Do you think it would have made a difference if you studied at a local institution?
I believe that studying international and human rights in the US is often focused on formal institutions — like the United Nations, with no regards of other aspects of rights and conflict. Also, American schools often focus on US foreign policy with other countries, rather than true international relations outside of it. Having said that, I do think it would have been more difficult to study political science in the Middle East at a local institution in the US. Getting this dual perspective was really wonderful and eye-opening.
What has been your most memorable class so far?
My most memorable and favourite class has been “Muslims in Diaspora” taught by Dr. Derek Mancini-Lander at Columbia. I absolutely loved the sociological perspective it provided where Muslims face diaspora internationally, both historically and contemporaneously.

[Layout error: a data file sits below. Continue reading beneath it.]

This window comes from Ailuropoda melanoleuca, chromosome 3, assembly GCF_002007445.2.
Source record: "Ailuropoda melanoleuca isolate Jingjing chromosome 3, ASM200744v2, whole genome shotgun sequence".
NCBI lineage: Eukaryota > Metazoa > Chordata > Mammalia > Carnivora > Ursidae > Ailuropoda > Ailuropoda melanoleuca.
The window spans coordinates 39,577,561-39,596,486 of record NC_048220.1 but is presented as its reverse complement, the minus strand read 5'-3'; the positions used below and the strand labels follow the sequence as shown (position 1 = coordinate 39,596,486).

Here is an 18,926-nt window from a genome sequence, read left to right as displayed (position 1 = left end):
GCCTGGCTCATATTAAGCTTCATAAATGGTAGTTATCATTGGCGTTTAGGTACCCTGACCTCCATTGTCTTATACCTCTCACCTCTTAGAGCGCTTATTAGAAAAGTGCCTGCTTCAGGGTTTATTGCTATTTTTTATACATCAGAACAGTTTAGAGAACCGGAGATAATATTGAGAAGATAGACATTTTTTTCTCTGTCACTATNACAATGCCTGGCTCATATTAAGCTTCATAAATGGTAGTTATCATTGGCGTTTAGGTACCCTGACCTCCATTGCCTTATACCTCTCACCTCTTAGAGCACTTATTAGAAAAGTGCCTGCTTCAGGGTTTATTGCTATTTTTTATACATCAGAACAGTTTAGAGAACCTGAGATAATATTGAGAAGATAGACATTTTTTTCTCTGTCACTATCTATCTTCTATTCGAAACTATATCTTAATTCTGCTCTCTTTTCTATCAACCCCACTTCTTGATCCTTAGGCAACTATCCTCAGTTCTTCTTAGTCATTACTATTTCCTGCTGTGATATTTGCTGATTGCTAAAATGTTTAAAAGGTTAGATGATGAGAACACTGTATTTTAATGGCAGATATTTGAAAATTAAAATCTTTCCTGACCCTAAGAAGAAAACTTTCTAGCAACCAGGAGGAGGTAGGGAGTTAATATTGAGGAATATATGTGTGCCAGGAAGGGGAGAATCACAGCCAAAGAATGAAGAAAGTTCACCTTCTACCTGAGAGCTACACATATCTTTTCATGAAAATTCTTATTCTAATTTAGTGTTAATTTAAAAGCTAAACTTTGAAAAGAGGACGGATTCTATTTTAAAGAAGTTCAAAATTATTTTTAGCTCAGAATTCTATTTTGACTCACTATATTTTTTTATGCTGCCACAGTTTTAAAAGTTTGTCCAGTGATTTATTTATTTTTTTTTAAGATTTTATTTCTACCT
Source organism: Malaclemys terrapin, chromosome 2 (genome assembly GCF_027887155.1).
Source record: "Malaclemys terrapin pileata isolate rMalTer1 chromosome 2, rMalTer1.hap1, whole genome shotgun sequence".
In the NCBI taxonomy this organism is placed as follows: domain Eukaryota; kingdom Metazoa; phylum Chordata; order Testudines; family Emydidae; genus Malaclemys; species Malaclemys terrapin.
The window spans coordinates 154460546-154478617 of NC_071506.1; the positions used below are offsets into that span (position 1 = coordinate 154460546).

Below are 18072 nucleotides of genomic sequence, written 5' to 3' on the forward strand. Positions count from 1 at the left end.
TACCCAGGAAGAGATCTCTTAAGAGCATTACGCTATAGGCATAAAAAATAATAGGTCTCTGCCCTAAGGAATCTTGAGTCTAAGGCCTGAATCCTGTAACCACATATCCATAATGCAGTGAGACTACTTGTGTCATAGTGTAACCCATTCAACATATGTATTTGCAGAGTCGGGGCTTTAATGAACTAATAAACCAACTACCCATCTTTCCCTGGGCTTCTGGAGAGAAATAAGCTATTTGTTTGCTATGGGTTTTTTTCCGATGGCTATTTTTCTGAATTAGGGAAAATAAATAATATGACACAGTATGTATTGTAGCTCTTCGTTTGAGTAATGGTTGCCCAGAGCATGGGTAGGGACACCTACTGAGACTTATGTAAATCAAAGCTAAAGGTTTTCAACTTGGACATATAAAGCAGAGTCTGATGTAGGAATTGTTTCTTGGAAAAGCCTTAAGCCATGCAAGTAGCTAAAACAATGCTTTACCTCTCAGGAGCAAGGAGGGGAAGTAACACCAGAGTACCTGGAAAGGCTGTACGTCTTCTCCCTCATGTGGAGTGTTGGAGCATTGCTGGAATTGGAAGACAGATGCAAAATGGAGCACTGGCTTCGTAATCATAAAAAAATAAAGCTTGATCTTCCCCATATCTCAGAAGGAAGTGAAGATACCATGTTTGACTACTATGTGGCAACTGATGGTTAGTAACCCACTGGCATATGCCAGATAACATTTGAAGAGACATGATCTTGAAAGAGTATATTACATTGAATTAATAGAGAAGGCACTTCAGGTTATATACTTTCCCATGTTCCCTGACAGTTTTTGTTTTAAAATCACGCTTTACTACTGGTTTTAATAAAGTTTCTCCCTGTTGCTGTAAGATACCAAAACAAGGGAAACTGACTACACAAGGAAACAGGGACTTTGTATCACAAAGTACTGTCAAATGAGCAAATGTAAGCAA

At Sciences Po, my “Public International Law” class was my favourite during my studies there, as it was impactful because it was the course that first got me interested in the beauties of international law.
Do you have any fond memories with teachers at Sciences Po and Columbia that stood out for you?
The professors at Sciences Po and Columbia are all brilliant, and have helped me grow so much as both a student and a thinker. The teachers at Columbia have been particularly useful in my professional life, writing my letters of recommendation, offering guidance for graduate school and internships, and providing wonderful conversations during office hours.